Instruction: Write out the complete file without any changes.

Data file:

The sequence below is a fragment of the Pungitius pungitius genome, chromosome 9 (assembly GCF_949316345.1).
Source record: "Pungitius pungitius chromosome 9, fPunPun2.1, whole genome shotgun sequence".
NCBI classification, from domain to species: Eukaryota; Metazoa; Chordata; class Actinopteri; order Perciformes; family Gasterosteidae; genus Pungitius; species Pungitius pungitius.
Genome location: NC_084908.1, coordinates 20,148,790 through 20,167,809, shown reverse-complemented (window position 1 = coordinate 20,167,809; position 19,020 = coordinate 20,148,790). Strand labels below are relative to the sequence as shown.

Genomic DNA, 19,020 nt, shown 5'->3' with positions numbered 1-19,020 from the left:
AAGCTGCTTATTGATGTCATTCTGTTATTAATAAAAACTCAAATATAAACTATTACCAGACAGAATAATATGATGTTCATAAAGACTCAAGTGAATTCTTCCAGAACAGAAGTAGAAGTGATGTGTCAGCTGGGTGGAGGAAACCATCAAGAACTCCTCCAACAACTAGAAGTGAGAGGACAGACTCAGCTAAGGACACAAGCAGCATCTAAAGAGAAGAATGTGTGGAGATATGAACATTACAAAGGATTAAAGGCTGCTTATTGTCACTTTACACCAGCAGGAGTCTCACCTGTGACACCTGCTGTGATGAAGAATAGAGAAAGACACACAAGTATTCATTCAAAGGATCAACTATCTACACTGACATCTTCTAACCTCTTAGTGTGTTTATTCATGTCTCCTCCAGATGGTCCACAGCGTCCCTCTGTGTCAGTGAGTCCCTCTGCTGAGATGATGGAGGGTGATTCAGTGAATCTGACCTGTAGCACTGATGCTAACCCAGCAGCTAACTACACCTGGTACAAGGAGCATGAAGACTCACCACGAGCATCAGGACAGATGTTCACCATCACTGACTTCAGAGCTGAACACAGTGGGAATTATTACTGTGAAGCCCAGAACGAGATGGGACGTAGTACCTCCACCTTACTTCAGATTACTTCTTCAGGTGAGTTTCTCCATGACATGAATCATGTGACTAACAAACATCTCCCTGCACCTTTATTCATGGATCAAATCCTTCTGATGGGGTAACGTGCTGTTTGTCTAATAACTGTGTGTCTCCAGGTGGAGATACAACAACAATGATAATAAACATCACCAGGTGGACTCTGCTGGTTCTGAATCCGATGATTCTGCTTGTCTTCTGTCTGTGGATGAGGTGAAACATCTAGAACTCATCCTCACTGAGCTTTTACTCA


The sequence below is a fragment of the Pungitius pungitius genome, chromosome 9 (assembly GCF_949316345.1).
Source record: "Pungitius pungitius chromosome 9, fPunPun2.1, whole genome shotgun sequence".
NCBI classification, from domain to species: Eukaryota; Metazoa; Chordata; class Actinopteri; order Perciformes; family Gasterosteidae; genus Pungitius; species Pungitius pungitius.
Genome location: NC_084908.1, coordinates 20,148,790 through 20,167,809, shown reverse-complemented (window position 1 = coordinate 20,167,809; position 19,020 = coordinate 20,148,790). Strand labels below are relative to the sequence as shown.

Genomic DNA, 19,020 nt, shown 5'->3' with positions numbered 1-19,020 from the left:
AAGCTGCTTATTGATGTCATTCTGTTATTAATAAAAACTCAAATATAAACTATTACCAGACAGAATAATATGATGTTCATAAAGACTCAAGTGAATTCTTCCAGAACAGAAGTAGAAGTGATGTGTCAGCTGGGTGGAGGAAACCATCAAGAACTCCTCCAACAACTAGAAGTGAGAGGACAGACTCAGCTAAGGACACAAGCAGCATCTAAAGAGAAGAATGTGTGGAGATATGAACATTACAAAGGATTAAAGGCTGCTTATTGTCACTTTACACCAGCAGGAGTCTCACCTGTGACACCTGCTGTGATGAAGAATAGAGAAAGACACACAAGTATTCATTCAAAGGATCAACTATCTACACTGACATCTTCTAACCTCTTAGTGTGTTTATTCATGTCTCCTCCAGATGGTCCACAGCGTCCCTCTGTGTCAGTGAGTCCCTCTGCTGAGATGATGGAGGGTGATTCAGTGAATCTGACCTGTAGCACTGATGCTAACCCAGCAGCTAACTACACCTGGTACAAGGAGCATGAAGACTCACCACGAGCATCAGGACAGATGTTCACCATCACTGACTTCAGAGCTGAACACAGTGGGAATTATTACTGTGAAGCCCAGAACGAGATGGGACGTAGTACCTCCACCTTACTTCAGATTACTTCTTCAGGTGAGTTTCTCCATGACATGAATCATGTGACTAACAAACATCTCCCTGCACCTTTATTCATGGATCAAATCCTTCTGATGGGGTAACGTGCTGTTTGTCTAATAACTGTGTGTCTCCAGGTGGAGATACAACAACAATGATAATAAACATCACCAGGTGGACTCTGCTGGTTCTGAATCCGATGATTCTGCTTGTCTTCTGTCTGTGGATGAGGTGAAACATCTAGAACTCATCCTCACTGAGCTTTTACTCA